Antwerp removes ‘waking up’ images from Scheburg stairs | outside

with videoFour pictures that were supposed to give the staircase of Antwerp’s Arenberg Theater “a more varied and contemporary look”, the city council ordered them to be replaced with the original historical paintings. The decision caused a sensation: “They wanted to hide the image of white men.”

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The four images by world-famous photographer Moss Lambrat – including one of a woman wearing a headscarf – have adorned the Arenberg staircase since the beginning of November, which has undergone a comprehensive renovation. According to the theater, the goal was to give the interior a “more diverse and contemporary look”. “Our hall was full of white elders. It doesn’t reflect the city scene today,” director Milan Rutten declared last fall. Antwerp newspaper.

Four portraits of Antwerp’s historical figures – including the mayor of Antwerp Philips van Marenix, businessman Gilbert van Schoonbeek and Peter Appelmans, one of the architects of the Cathedral of Our Lady – had to make way for portraits of Lamprat.

It was against the sore leg of Luc Lemmens, member of the board of directors of the Antwerp Cultural Institutions. “It bothers me that people want to obscure the image of white men. This is how they try to erase history under the pressure of a vigilant culture that a group of intellectuals adhere to. I am against rewriting history,” said Lemmens, who is also an MP for Antwerp on behalf of Flemish nationalism in-Virginia. Antwerp newspaper (GVA). “I understand very well that Arenberg wants to work on variety, but there are enough places in the theater to do that.”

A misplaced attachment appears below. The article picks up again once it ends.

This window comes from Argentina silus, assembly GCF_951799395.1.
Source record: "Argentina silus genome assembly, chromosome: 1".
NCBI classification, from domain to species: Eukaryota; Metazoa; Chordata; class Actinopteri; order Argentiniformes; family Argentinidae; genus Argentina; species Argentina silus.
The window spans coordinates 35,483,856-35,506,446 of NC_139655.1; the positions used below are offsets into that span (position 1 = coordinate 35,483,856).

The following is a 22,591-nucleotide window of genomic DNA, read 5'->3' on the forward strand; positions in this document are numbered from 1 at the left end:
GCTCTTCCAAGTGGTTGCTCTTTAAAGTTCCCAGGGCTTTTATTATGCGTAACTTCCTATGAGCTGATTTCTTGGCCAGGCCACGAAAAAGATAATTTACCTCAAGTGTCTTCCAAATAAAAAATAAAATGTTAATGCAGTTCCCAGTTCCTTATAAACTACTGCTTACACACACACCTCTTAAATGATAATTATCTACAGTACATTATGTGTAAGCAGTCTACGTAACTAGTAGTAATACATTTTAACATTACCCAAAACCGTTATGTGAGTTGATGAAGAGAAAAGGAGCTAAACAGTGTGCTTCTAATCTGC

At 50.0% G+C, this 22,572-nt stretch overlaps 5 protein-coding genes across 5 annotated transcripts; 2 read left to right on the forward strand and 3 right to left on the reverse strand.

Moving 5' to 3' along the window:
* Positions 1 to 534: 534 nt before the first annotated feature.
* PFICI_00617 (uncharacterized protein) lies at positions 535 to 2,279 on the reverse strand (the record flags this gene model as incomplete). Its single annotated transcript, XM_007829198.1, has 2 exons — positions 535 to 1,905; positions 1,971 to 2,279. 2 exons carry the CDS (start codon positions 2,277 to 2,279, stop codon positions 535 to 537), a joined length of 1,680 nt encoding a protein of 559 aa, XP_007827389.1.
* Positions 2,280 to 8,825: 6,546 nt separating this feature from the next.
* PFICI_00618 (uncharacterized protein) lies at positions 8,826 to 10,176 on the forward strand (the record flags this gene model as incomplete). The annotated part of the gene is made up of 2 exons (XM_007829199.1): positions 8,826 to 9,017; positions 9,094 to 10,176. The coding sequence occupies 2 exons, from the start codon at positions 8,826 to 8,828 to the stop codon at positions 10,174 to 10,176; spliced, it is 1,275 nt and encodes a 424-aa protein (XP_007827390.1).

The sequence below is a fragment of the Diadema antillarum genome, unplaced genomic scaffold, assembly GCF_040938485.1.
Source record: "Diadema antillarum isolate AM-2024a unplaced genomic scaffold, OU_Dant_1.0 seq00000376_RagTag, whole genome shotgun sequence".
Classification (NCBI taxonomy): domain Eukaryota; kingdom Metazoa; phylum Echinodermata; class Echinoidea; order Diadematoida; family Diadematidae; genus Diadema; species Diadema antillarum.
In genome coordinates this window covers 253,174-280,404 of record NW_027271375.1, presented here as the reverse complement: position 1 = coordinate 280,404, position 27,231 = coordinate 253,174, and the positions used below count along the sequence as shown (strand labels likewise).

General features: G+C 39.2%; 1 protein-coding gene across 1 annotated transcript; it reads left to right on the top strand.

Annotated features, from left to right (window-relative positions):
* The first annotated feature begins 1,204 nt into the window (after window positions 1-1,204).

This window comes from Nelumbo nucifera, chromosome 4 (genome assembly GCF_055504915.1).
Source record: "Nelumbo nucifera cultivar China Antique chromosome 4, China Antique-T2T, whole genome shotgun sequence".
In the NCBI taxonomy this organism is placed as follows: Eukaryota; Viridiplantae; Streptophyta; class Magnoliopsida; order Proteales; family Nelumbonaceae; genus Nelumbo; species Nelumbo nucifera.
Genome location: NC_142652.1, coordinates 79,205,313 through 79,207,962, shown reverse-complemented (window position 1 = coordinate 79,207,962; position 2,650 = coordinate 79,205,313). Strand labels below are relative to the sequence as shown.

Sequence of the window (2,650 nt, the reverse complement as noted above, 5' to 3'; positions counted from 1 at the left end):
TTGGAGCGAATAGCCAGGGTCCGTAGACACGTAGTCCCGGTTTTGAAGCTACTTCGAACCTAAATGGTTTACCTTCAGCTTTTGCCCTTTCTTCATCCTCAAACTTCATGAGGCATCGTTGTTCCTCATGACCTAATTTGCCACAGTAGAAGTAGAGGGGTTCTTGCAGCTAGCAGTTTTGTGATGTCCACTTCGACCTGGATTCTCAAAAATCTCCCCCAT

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© Photo News / Mouss Lamrabet

The Antwerp City Council heard Lemmens. He decided that the pictures should be removed and the original paintings should be reinstated. Pictures of Lambarat will be moved to other locations in Arenberg. One photograph of a veiled woman has already been removed, and will be displayed “prominently” in the reception hall. The other three pictures will disappear over the Easter weekend, and will eventually be displayed in the renovated foyer.

Antwerp City Council Member of Culture Nabila Ait Daoud (N-VA) responded to the issue on Thursday on Belgian Radio 1. Erasing the past is madness. I do not participate in this cancellation culture.” “These are not just paintings of white men removed, but historical figures who helped make our city great.”

‘on your own’

Ait Daoud stresses that she does not see that Lambrat’s photos have “woke up”. “I love those pictures. They show our city in all its diversity, veil or not. I am talking about a manager, a civil servant in Antwerp, who removed his historical paintings of his own accord.”

The fact that the city is meddling so radically is said to be particularly bad for Arenberg’s leadership. This was one of the reasons for the resignation of Milan Rutten as director of the theater at the end of February. Other political parties in the municipality also expressed their dissatisfaction with the intervention of the city council. “This is unheard of and I am shocked,” Tatiana Schick, a board member of Vooruit, one of the largest parties, told the Belgian newspaper. Scheck is also a board member at Arenberg. “Arenberg is an independent art house and the Antwerp City Council is now interfering with the artistic freedom of this house. This sets a dangerous precedent.”

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Photographer Moes Lamrabat who works for international fashion magazines such as Vogue magazine And GQ And brands like Yves Saint Laurent, frustrating. “In Flanders, diversity continues to spark discussion, unlike what happens abroad. They are not at all surprised by what is in my work,” Murabet told the newspaper.

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